News Release 

Astronomy student discovers 17 new planets, including Earth-sized world

University of British Columbia

University of British Columbia astronomy student Michelle Kunimoto has discovered 17 new planets, including a potentially habitable, Earth-sized world, by combing through data gathered by NASA's Kepler mission.

Over its original four-year mission, the Kepler satellite looked for planets, especially those that lie in the "Habitable Zones" of their stars, where liquid water could exist on a rocky planet's surface.

The new findings, published in The Astronomical Journal, include one such particularly rare planet. Officially named KIC-7340288 b, the planet discovered by Kunimoto is just 1 ½ times the size of Earth - small enough to be considered rocky, instead of gaseous like the giant planets of the Solar System - and in the habitable zone of its star.

"This planet is about a thousand light years away, so we're not getting there anytime soon!" said Kunimoto, a PhD candidate in the department of physics and astronomy. "But this is a really exciting find, since there have only been 15 small, confirmed planets in the Habitable Zone found in Kepler data so far."

The planet has a year that is 142 ½ days long, orbiting its star at 0.444 Astronomical Units (AU, the distance between Earth and our Sun) - just bigger than Mercury's orbit in our Solar System, and gets about a third of the light Earth gets from the Sun.

Of the other 16 new planets discovered, the smallest is only two-thirds the size of Earth - one of the smallest planets to be found with Kepler so far. The rest range in size up to eight times the size of Earth.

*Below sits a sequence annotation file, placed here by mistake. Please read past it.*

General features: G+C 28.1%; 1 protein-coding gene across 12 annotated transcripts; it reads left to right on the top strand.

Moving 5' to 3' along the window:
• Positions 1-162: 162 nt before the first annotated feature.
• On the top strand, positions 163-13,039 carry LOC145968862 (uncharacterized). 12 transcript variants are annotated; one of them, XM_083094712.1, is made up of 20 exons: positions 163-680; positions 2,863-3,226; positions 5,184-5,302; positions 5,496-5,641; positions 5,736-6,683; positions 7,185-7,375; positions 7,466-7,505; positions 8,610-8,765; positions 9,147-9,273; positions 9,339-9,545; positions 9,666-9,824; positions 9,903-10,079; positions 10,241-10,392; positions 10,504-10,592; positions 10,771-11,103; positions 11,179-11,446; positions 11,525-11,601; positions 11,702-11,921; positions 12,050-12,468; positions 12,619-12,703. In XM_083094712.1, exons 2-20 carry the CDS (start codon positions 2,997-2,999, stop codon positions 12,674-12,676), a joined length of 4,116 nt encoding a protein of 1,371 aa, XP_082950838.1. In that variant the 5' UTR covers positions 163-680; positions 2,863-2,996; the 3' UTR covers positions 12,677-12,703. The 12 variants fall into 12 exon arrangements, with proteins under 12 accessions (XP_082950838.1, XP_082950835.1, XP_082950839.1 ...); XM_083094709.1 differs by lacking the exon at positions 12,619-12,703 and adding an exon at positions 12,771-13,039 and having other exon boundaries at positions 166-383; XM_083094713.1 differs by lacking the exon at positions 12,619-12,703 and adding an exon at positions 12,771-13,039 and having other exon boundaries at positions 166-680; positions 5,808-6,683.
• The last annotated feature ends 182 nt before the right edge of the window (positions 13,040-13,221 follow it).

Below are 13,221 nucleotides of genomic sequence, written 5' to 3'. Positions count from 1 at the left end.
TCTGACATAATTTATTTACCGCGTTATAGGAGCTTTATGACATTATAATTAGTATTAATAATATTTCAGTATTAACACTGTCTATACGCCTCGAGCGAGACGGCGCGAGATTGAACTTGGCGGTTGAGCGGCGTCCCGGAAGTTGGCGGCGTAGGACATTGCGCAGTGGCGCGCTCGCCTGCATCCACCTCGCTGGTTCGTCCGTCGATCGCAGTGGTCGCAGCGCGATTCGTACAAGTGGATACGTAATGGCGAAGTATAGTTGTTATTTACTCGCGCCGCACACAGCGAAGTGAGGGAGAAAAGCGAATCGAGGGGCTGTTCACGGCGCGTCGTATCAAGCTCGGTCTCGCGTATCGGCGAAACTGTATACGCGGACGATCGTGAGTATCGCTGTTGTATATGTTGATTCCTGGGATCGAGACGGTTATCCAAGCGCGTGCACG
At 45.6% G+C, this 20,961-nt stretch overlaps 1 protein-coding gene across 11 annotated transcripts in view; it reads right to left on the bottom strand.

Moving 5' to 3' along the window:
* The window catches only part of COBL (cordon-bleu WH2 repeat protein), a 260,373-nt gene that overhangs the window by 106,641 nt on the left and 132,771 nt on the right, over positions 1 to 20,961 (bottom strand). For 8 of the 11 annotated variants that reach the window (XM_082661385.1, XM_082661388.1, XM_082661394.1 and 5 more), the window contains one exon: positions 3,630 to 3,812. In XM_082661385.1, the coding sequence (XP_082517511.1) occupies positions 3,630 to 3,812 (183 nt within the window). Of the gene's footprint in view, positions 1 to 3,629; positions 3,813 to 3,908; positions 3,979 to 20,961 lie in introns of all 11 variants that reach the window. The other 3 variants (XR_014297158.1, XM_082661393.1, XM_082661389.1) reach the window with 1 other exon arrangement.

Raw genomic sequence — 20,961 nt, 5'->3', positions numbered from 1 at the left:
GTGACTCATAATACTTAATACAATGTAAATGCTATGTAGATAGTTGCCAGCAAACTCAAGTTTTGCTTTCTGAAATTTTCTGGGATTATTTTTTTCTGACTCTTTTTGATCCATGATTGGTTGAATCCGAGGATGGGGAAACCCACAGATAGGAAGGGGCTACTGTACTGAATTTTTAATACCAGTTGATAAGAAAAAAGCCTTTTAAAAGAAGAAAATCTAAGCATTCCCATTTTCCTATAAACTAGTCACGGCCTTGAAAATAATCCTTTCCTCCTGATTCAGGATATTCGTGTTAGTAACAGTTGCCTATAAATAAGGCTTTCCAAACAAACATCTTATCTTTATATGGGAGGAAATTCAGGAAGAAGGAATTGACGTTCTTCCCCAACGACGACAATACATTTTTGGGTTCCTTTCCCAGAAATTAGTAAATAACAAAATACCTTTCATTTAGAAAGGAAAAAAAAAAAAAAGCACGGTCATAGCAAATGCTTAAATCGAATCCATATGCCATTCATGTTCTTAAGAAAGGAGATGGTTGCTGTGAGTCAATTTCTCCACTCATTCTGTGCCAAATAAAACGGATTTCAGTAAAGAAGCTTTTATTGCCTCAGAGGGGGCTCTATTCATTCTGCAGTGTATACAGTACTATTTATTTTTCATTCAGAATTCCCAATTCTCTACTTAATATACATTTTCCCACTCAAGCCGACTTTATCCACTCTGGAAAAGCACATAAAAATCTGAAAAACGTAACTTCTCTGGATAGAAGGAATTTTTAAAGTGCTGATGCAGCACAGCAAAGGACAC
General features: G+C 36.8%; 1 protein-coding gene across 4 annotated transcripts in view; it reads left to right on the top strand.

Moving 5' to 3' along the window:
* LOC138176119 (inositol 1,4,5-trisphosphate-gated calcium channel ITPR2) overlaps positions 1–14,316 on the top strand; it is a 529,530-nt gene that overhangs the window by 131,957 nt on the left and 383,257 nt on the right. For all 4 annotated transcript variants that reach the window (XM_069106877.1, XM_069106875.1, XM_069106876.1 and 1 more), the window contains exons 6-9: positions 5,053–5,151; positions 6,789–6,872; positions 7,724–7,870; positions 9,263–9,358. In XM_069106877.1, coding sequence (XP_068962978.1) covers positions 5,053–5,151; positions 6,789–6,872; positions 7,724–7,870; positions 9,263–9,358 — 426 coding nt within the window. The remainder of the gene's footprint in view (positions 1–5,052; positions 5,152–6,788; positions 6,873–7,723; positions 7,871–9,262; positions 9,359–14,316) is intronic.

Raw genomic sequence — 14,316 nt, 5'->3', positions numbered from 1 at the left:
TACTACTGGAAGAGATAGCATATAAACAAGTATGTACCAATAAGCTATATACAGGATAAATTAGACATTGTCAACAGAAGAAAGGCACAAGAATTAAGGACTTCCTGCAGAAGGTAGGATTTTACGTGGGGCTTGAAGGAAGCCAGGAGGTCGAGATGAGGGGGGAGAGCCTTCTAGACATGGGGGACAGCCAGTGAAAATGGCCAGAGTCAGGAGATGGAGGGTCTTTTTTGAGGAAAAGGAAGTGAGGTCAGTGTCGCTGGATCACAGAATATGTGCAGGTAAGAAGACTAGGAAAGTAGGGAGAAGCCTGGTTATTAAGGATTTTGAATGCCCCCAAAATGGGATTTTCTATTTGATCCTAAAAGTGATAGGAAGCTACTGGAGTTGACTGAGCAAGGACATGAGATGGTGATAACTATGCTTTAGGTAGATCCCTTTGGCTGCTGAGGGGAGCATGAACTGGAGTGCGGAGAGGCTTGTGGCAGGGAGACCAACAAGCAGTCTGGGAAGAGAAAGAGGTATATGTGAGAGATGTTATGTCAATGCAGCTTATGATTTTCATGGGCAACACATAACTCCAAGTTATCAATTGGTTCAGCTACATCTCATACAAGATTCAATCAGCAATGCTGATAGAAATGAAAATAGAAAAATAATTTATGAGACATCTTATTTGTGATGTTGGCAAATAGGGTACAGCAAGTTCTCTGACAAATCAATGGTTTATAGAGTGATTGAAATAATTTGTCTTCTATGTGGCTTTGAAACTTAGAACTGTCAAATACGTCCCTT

Kunimoto is no stranger to discovering planets: she previously discovered four during her undergraduate degree at UBC. Now working on her PhD at UBC, she used what is known as the "transit method" to look for the planets among the roughly 200,000 stars observed by the Kepler mission.

"Every time a planet passes in front of a star, it blocks a portion of that star's light and causes a temporary decrease in the star's brightness," Kunimoto said. "By finding these dips, known as transits, you can start to piece together information about the planet, such as its size and how long it takes to orbit."

Kunimoto also collaborated with UBC alumnus Henry Ngo to obtain razor-sharp follow-up images of some of her planet-hosting stars with the Near InfraRed Imager and Spectrometer (NIRI) on the Gemini North 8-metre Telescope in Hawaii.

"I took images of the stars as if from space, using adaptive optics," she said. "I was able to tell if there was a star nearby that could have affected Kepler's measurements, such as being the cause of the dip itself."

In addition to the new planets, Kunimoto was able to observe thousands of known Kepler planets using the transit-method, and will be reanalysing the exoplanet census as a whole.

"We'll be estimating how many planets are expected for stars with different temperatures," said Kunimoto's PhD supervisor and UBC professor Jaymie Matthews. "A particularly important result will be finding a terrestrial Habitable Zone planet occurrence rate. How many Earth-like planets are there? Stay tuned."

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